first Posted Fri, 12/04/2009
Srinagar: unidentified gunmen critically wounded senior APHC leader, Fazl Haq Qureshi, this evening, in Srinagar when he was returning after Magrib Prayers in a local Masjid in Soura.KON
first Posted Fri, 12/04/2009
Srinagar: unidentified gunmen critically wounded senior APHC leader, Fazl Haq Qureshi, this evening, in Srinagar when he was returning after Magrib Prayers in a local Masjid in Soura.KON
first Posted Thu, 12/03/2009 – 16:19
Human Rights Group Releases Report
Srinagar, Dec 2-09: A human rights group Wednesday claimed to have found 2700 unmarked and mass graves containing bodies of 2943 people across 55 villages of north Kashmir districts of Kupwara, Varmul and Bandipora.
The International People’s Tribunal on Human Rights and Justice, a rights watchdog, released a preliminary report “Buried Evidence: Unknown, Unmarked, and Mass Graves” in which the revelations were made.
Releasing the report, convenor of the Tribunal, Dr Angana P Chatterji said the graveyards investigated have bodies of those murdered in encounters and fake encounters from 1990 to 2009. “The graves include bodies of extra-judicial, summary and arbitrary executions, as well as massacres by the Indian military and paramilitary forces,” she said and added that of these graves 2373 (87.9 percent) were unnamed. “154 contained two bodies each and 23 contained more than two bodies. Within these 23 graves, the number of bodies ranged from 3 to 17.”
She said that post-death, the bodies of the victims were routinely handled by military, para-military and police personnel. “The bodies were then brought to secret graveyards by Kashmir police personnel. The graves were dug by local gravediggers and caretakers, buried individually when possible and specifically not en-mass, in keeping with Islamic religious sensibilities.”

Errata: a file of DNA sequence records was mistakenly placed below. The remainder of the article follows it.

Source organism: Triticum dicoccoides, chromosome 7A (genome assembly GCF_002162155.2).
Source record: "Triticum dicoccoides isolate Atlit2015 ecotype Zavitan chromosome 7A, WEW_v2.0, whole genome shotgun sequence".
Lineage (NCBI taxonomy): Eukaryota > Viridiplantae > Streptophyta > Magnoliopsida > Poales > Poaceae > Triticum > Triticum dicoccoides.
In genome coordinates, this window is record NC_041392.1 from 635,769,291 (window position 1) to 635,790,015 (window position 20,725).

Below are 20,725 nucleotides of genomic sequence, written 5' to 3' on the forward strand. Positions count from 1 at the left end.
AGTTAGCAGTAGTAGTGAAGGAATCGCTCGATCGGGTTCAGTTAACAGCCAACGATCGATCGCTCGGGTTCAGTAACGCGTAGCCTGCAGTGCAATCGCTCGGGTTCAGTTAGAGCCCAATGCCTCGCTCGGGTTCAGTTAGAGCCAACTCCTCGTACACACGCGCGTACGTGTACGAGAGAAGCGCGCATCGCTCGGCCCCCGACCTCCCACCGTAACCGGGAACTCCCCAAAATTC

The report has been already submitted to the Chief Minister Omar Abdullah, the UN Commission on Involuntarily Disappearances, Amnesty International and Human Rights Watch. The Tribunal asked the state and the central governments to enable independent and transparent investigations into unknown, unmarked and mass graves, drawing upon varied, credible and international expertise, and institute an independent and transparent commission of inquiry. “There is bound to be a reasonable correlation between these graves and the people who have disappeared.”
“If the government of India is serious about Kashmir resolution, here is our call of action,” said Dr Chatterji, who teaches Anthropology at California Institute of Integral Studies.
The report has examined 50 alleged encounter killings by the troops. “Of these, 49 people were labelled militants/foreign insurgents by the security forces. However, the Tribunal found that 47 people were killed in fake encounters and only one was a local militant,” she added.